In Nuevo Jork, Jew Doesn’t Always Mean Jew

Long live Juan Epstein, sitcom land’s
archetypal Jewish Latino!

“Shut up! Shut up!” The petulant and rather camp fellow with the long hair (whose tone suggested to me that he may be an off-duty drag queen) and whose superior attitude to the stout, working class woman (Puerto Rican was my guess) with whom he was conducting a furious argument in Spanish suggested a childhood in Argentina or Chile. They had come into the packed subway car arguing, perhaps having pushed each other in the rush to board. And now, he was ratcheting up the confrontation by lapsing into English, a plane on which he imagined a verbal superiority.

“No, Jew shut up! Jew shut up!” she shouted back.

The 14-year-old boy standing alongside me in the fedora hat, black suit and white shirt of the Lubavitch branch of Hasidism looked a little perplexed. During my first year in New York, I’d encountered enough Puerto Ricans, Cubans and Dominicans to notice that the Caribbean Latinos pronounce the Y as J, so that even the Spanish first person Yo becomes Joh in the spoken form. (“A Jew having a barbeque?” a Puerto Rican kid at a supermarket checkout once asked me at a Williamsburg supermarket checkout while ringing up charcoal and salad ingredients. My first thought was, Yeah, is that so unusual? But it was the Y-as-J thing I was hearing.) I thought about telling the young man next to me, “Don’t worry, it’s not about you.” Or, “Don’t worry, it’s not about Jew…”

But I was more fascinated by what else was going on: Most of the passengers nearby seemed to be Mexican and Ecuadorian, and they rolled their eyes as the bitchy fellow, who seemed to be losing the argument in Spanish, screamed back like some frothing border state Republican, “Speak English! ‘Jew Shut Up?’ You can’t even speak English. Come clean my bathroom and I’ll teach you to speak English…’ ” Then he whipped out his cell phone and threatened to call the police immediately if she continued to talk to him. (Everybody knows you can’t make calls in the subway, so the gesture was so empty that it might as well have been a white flag.)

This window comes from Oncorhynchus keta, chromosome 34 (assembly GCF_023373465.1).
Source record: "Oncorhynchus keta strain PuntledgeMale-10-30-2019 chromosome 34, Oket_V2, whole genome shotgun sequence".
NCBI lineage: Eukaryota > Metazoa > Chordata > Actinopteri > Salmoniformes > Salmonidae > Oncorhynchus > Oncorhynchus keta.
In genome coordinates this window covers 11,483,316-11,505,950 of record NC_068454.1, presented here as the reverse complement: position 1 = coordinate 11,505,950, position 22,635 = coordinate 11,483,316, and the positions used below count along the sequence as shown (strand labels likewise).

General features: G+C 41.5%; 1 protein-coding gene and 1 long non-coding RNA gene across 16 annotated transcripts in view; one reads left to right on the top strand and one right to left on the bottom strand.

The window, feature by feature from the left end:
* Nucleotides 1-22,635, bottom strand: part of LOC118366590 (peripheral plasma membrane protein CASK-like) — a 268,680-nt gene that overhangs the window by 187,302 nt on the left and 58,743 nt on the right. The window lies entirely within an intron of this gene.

The class politics of the situation were clear: I was rooting for the lady, and so were most of those around her. The Lubavitcher boy shot me a smile of relief and a shrug as I caught his eye exiting. And as the verbal combatants exited, he marched away haughtily, but she was mobbed by supporters congtratulating her for her performance, at least a dozen people going out of their way to clap her on the back and offer their support with broad grins.

Riding the F Train at rush hour can be like a trip down the Pan-American highway, with the Caribbean, much of Asia, Africa and Eastern Europe thrown in. I only wish I spoke better Spanish…

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8 Responses to In Nuevo Jork, Jew Doesn’t Always Mean Jew

  1. lova says:

    That story somehow made me all warm inside 🙂

  2. Pat says:

    I think this happens in S. America, too. I was a volunteer English tutor for a while in NYC; one of my conversation partners was from Ecuador, and she was always talking about her kids running around “in dee jard”. Joo like?

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